Promotion to Class IX may soon become conditional in all schools as the Centre wants students to achieve some basic learning outcomes up to Class VIII.
The HRD ministry has sought Attorney General Mukul Rohatgi’s opinion on whether the government can issue orders under the Right to Education (RTE) Act 2010 to ensure students meet the Minimum Standards of Academic Performance (MSAP), prescribed by a school in all subjects from Class V to VIII, before being promoted to Class IX.
The ‘no-fail’ policy of the RTE Act prohibits detention and expulsion of students until completion of elementary education, that is till completion of Class VIII. Both private and government schools had interpreted this to mean compulsory promotion up to Class IX.
Now, six years after the law was enacted, the government has drafted an executive order to clarify that enrolment in Class IX can be conditional. The HRD ministry will issue orders to this effect once it has Rohatgi’s nod.
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According to the ministry’s note sent to the Attorney General, a copy of which has been reviewed by The Sunday Express, the government has proposed that students should be assessed through Continuous Comprehensive Evaluation (CCE) from Class V to VIII and, at the end of each year, the school should award a certificate stating whether he/ she has attained the MSAP for the particular class.
No child, the note further states, will be detained for not meeting the MSAP and the backlog will be carried over to the next year till Class VIII. Such students will receive additional instructions from the teachers to cope with the backlog of learning.
However, promotion to Class IX will only be possible if the student has completed his/ her backlog of learning. It clarifies that absenteeism from class or absenteeism during the evaluation process shall also qualify as a child being unable to meet MSAP, and this shall clearly be mentioned in the certificate.
“It’s a little like voting. Everyone has the right to vote in this country, but only after you’ve turned 18 years old. Similarly, a student will have the right to enrol into secondary education, but provided he/ she can demonstrate some basic learning,” said a senior ministry official on condition of anonymity.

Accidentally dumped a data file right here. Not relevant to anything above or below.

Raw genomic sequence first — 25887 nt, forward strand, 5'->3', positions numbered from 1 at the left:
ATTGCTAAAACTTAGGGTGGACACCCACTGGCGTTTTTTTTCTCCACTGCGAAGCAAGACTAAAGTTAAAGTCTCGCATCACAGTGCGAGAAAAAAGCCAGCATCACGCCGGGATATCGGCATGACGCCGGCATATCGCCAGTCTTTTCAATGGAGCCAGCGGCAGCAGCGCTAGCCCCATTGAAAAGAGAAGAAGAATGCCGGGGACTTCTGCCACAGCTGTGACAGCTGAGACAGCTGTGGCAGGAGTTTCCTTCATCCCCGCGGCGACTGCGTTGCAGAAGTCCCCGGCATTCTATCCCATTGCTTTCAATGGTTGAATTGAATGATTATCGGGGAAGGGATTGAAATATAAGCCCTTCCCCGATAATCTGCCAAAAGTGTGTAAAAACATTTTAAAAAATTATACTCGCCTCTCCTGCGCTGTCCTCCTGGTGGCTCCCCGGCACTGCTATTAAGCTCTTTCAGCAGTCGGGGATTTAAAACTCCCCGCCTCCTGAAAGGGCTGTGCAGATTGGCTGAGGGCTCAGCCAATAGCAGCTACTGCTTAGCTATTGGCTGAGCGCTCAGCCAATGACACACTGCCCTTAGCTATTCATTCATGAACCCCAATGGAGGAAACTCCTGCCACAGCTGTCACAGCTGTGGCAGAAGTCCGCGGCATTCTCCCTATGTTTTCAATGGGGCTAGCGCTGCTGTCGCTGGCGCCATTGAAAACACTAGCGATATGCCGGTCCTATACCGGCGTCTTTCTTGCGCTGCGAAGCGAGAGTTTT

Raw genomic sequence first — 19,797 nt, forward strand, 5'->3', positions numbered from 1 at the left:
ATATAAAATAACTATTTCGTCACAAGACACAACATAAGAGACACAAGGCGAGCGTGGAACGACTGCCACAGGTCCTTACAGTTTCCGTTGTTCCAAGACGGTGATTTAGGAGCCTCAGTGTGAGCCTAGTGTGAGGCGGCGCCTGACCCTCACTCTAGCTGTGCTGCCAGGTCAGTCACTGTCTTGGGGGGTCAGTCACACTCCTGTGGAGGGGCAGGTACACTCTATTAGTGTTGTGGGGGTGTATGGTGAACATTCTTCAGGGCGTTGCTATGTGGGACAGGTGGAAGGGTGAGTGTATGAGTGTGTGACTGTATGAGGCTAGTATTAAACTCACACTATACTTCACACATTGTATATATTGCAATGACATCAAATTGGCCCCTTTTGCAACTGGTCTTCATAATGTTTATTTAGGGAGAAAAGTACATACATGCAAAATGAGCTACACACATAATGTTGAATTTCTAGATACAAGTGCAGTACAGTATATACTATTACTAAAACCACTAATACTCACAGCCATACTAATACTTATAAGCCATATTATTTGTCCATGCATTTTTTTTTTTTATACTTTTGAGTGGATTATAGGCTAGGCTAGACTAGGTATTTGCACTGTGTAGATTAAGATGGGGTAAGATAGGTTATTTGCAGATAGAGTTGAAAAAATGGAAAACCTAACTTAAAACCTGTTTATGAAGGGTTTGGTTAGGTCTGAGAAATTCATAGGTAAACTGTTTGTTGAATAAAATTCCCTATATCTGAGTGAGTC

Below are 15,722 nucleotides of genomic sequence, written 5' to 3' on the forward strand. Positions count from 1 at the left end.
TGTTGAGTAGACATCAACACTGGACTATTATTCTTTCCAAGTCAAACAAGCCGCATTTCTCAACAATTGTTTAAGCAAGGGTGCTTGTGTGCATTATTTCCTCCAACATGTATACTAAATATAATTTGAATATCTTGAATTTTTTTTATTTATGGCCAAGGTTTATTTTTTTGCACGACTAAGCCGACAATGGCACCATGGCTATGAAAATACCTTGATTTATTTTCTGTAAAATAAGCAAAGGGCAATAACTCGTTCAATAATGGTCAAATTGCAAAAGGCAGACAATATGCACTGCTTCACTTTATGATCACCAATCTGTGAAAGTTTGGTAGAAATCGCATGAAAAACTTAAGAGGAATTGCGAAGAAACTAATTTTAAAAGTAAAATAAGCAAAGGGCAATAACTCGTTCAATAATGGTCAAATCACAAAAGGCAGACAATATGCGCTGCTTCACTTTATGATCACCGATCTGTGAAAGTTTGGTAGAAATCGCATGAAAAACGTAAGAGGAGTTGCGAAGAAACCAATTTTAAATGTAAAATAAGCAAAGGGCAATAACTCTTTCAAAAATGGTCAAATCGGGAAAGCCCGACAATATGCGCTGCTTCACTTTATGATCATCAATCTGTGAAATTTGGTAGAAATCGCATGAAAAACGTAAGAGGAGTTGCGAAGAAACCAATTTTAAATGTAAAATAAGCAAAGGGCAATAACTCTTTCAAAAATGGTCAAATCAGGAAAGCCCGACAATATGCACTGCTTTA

The proposed step, government sources said, was prompted by the criticism of the no-detention policy (Section 16) under the RTE Act, which prohibits all schools from failing and expelling a student up to Class VIII.
The rationale behind this policy is that compelling a child to repeat a class is demotivating and discouraging, often forcing him or her to abandon school/ learning altogether. Similarly, the notion of “expulsion” is not compatible with the concept of “right”. Hence, the Act, in order to make elementary education a “right”, prohibits failing and expulsion of all students till completion of Class VIII.
As many as 13 state governments want this policy to be scrapped on the ground that it is contributing to a sharp decline in the quality of the students at the elementary level. Since promotion is guaranteed, schools claim students don’t take classroom learning seriously and are enrolled into secondary level without having learnt enough in elementary school. This, they claim, leads to mass student failures in Class IX when they face the first serious examination.
HRD Minister Smriti Irani is learnt to have proposed the minimum eligibility for promotion to Class IX to resolve issues with the ‘no-fail’ policy, without having to amend the Act.
On being asked if the draft order still violates the RTE Act as it would amount to holding a child back in Class VIII, a senior official argued that this is legally tenable as the government, technically, is allowing students to complete elementary education. “But the right to continue beyond elementary level will depend on whether they have attained minimum learning,” the official said.
The ministry note quotes six Supreme Court and high court orders interpreting the RTE Act to justify the proposal.